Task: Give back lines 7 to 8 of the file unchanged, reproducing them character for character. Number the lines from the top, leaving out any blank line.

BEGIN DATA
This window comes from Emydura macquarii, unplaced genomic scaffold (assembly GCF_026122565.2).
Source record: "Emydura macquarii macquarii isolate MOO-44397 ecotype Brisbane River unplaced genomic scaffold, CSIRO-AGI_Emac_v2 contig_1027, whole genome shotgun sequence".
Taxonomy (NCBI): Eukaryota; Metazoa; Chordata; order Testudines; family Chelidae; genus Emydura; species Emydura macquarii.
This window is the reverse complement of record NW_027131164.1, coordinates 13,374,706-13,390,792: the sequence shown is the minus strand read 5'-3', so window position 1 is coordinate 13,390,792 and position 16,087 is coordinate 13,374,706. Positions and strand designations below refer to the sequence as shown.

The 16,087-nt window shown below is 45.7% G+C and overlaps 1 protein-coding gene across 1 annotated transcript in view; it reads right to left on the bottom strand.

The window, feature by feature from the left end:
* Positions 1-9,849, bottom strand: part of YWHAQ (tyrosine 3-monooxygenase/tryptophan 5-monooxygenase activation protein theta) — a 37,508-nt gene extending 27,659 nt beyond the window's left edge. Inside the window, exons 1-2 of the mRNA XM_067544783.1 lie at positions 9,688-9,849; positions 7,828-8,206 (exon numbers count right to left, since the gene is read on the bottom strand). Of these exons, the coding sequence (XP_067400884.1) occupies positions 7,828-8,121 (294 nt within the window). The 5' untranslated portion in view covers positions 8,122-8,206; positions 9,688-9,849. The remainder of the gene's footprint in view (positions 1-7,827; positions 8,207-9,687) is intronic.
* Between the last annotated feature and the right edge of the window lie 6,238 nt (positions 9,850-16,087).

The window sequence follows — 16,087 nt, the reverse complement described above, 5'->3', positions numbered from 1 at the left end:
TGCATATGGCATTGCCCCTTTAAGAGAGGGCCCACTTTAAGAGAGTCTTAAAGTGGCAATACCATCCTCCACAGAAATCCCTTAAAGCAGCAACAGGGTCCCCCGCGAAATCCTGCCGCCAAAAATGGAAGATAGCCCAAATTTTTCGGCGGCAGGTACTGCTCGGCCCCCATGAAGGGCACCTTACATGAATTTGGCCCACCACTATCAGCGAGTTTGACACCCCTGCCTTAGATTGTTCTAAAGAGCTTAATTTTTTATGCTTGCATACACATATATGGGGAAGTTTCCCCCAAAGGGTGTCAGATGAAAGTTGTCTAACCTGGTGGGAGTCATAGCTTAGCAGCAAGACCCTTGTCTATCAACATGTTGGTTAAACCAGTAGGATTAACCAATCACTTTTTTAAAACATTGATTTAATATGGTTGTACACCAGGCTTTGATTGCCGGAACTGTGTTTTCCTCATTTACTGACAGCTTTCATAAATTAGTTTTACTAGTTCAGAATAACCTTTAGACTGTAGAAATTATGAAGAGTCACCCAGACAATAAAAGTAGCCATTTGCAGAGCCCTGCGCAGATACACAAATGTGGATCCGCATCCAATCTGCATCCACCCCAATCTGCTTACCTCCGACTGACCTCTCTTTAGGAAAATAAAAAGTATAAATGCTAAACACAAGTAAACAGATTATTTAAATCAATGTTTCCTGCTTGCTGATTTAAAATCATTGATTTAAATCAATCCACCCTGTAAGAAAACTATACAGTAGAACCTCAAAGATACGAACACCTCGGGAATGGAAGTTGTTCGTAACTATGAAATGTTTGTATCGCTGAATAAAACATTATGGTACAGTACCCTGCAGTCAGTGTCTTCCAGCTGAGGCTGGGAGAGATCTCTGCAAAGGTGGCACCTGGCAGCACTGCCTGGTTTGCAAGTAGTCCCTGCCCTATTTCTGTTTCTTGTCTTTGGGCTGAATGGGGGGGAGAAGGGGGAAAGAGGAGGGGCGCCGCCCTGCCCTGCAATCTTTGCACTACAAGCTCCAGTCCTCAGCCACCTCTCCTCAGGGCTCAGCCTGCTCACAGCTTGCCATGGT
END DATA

* Positions 1-9,849, bottom strand: part of YWHAQ (tyrosine 3-monooxygenase/tryptophan 5-monooxygenase activation protein theta) — a 37,508-nt gene extending 27,659 nt beyond the window's left edge. Inside the window, exons 1-2 of the mRNA XM_067544783.1 lie at positions 9,688-9,849; positions 7,828-8,206 (exon numbers count right to left, since the gene is read on the bottom strand). Of these exons, the coding sequence (XP_067400884.1) occupies positions 7,828-8,121 (294 nt within the window). The 5' untranslated portion in view covers positions 8,122-8,206; positions 9,688-9,849. The remainder of the gene's footprint in view (positions 1-7,827; positions 8,207-9,687) is intronic.
* Between the last annotated feature and the right edge of the window lie 6,238 nt (positions 9,850-16,087).